U.S. Rep. John Barrow (D-Savannah) recently completed his 2010 Rural Listening Tour, which included a stop in Statesboro.
Barrow, who represents Georgia’s 12th congressional district, organizes a rural listening tour every year in order to meet with constituents in rural communities and hear their concerns. This year’s tour includes town hall meetings in 10 counties in addition to tours of local farms and other facilities.
Though Barrow asked to start with agriculture-related questions, the topics of conversation quickly turned to water issues, job creation, energy policy, environmental concerns and health care, which dominated much of the discussion time.
Barrow was first asked about the water situation between Georgia, Alabama and Florida. He said that south Georgia needs to make sure Atlanta solves its water issues so that future investment and development are not hampered in the region long-term.
“You have to be concerned about Atlanta solving its problems…about (Atlanta) dipping their straw into our water basin,” Barrow said. “The last thing you want, the last thing I want, the last thing we need is to have our water rights transferred out of our basin into someone else’s basin.”
The congressman was also asked about energy policy, specifically about how bio-mass fuels can be a part of Georgia’s energy independence. Barrow said that alternative fuels such as pine slash or switch grass could add value to something that currently has little value and, in the process, could even have a positive impact on the environment through bioremediation.
“If you can clean up your streams and also provide feedstock you can mow or harvest every year, you’re killing more than one bird with the same stone,” Barrow said.
Barrow also said he does not support making fuels out of present commodities — such as corn — because those types of decisions create additional hardships and unforeseen consequences.
“We don’t want to create a new use for something that has an existing use without realizing that we’re encroaching on that existing use,” he said. “We want to have added value for something that has little or no value — that’s what I call a win-win. I don’t want people to compete for the same feedstock for both their food and their fuel.”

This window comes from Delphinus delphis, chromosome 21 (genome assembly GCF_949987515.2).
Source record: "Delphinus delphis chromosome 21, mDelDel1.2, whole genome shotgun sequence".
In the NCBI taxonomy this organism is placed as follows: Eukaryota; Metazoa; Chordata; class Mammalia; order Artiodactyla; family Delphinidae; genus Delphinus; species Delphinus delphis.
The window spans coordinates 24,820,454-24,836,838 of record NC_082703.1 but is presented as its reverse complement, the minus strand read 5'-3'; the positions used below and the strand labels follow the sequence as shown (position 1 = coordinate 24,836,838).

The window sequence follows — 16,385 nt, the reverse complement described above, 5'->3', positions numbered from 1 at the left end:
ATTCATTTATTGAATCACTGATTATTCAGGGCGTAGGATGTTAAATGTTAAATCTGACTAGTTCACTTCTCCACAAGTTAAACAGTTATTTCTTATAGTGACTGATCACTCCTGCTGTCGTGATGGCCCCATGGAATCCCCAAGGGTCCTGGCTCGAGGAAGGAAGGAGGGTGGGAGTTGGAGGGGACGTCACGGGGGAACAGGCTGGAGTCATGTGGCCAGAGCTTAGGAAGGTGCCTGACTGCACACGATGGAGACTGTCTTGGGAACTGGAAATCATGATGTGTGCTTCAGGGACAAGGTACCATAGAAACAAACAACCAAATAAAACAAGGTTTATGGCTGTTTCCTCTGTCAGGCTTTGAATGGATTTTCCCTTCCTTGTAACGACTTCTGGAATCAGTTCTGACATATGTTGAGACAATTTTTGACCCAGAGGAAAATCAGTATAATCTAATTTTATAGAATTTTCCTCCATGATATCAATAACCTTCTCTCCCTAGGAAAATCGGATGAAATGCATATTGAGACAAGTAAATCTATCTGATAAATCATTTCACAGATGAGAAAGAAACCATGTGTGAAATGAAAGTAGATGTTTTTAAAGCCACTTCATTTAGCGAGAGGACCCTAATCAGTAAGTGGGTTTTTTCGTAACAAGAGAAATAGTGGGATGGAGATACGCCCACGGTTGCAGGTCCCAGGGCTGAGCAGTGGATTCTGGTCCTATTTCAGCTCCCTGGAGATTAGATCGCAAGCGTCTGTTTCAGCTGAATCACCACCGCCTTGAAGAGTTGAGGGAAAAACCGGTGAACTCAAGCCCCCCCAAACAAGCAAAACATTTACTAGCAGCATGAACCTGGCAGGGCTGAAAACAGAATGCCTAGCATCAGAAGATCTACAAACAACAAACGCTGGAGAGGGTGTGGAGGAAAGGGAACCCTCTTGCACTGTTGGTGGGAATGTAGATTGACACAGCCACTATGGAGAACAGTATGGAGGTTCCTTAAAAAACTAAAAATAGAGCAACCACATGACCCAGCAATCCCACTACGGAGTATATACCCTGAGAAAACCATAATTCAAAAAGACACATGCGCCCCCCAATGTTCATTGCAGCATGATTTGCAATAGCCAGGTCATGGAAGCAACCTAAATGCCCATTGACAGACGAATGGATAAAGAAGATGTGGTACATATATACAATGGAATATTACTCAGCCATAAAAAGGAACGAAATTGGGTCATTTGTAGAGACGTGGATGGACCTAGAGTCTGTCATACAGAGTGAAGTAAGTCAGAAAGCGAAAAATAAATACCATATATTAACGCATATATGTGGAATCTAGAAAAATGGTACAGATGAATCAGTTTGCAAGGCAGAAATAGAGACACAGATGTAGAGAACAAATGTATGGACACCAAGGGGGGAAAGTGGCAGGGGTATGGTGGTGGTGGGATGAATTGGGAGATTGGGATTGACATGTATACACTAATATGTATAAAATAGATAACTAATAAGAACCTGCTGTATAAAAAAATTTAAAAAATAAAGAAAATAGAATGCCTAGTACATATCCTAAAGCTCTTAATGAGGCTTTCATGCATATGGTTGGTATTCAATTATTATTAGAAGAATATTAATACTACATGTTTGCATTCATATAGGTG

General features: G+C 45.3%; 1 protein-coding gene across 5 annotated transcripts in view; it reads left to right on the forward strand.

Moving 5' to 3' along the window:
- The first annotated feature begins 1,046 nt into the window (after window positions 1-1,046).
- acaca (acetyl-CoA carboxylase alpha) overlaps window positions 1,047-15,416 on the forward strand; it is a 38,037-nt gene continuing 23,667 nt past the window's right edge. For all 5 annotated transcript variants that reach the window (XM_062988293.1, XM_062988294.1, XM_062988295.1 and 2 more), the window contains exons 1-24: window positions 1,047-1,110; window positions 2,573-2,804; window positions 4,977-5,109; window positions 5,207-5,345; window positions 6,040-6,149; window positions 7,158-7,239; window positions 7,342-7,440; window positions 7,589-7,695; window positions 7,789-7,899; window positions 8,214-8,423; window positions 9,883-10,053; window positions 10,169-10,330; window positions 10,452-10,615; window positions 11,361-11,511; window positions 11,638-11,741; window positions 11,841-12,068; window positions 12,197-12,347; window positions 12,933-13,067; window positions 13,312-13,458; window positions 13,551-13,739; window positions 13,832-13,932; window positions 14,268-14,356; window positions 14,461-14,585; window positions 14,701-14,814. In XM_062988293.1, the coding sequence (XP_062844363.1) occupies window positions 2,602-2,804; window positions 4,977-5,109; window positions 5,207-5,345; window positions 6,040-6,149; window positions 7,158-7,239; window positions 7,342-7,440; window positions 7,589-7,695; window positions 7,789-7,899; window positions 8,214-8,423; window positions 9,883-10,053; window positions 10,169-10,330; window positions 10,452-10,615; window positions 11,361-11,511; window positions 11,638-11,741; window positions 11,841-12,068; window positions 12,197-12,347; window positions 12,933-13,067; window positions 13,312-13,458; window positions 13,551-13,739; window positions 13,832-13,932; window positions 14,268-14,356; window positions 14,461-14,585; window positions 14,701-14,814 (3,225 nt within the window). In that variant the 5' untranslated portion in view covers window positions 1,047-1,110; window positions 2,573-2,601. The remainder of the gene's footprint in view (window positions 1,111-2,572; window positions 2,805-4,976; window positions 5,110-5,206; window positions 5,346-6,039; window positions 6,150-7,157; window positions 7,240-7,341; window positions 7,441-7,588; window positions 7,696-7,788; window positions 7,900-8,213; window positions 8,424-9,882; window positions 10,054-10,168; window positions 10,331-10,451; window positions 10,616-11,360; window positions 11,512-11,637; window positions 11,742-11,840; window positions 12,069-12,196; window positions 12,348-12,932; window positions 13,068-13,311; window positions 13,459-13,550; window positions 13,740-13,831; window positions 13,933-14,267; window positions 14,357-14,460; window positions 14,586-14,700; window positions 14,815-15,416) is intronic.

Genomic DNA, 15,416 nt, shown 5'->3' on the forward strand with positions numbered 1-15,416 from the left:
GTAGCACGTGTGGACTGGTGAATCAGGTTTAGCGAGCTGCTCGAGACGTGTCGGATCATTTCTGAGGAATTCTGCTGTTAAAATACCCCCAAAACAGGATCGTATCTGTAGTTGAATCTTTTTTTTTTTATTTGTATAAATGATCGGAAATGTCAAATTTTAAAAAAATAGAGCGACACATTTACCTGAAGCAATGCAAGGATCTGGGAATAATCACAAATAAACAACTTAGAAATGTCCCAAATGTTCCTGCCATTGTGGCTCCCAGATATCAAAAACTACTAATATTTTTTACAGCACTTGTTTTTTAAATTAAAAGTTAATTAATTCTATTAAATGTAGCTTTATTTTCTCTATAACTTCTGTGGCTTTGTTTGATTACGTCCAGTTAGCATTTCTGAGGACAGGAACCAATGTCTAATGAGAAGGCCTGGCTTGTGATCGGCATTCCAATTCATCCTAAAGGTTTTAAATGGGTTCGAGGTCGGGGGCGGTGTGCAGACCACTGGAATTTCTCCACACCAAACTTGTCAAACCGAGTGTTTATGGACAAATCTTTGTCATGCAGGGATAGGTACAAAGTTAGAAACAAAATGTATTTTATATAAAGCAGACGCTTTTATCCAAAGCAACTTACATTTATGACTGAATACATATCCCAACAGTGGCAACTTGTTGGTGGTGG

The biggest topic of discussion at the hour-long luncheon was health care. While he was applauded for voting against the latest version of the House of Representatives’ health care bill, Barrow said there is plenty of room for the right kind of health care reform.
“There are things that need to be done,” Barrow said. “There are things that can be done to make sure the insurance you’re currently paying for work more for you — for a change — instead of working for the insurance companies.”
The congressman outlined a number of different fixes he could support. He supports giving more money to health care providers for the services they perform. Barrow said much of the problem of over-utilization of Medicare and Medicaid is that since doctors are underpaid for their services they are practically compelled to perform additional tests to make up the income shortfall with volume.
Barrow said he supports the idea of opening up the federal employees’ insurance plan to all Americans, arguing that if the federal government can negotiate favorable terms for its employees, it should be able to negotiate similar terms for its shareholders — a.k.a. the American people.
He also said that he doesn’t support the idea of a free lunch and instead said he would like to see a system where people “pay what they can afford to pay.”
Barrow said he favors making adjustments to the current health care structure as opposed to a complete overhaul of the system.
“Filling in the gaps is a whole lot better than massive wholesale reform. If it’s pragmatic filling in the gaps, I think we can live with that and also benefit from it,” Barrow said.
“If we can keep these folks out of our emergency rooms, it will be better on all of us because that’s one of the biggest cost drivers we’ve got.”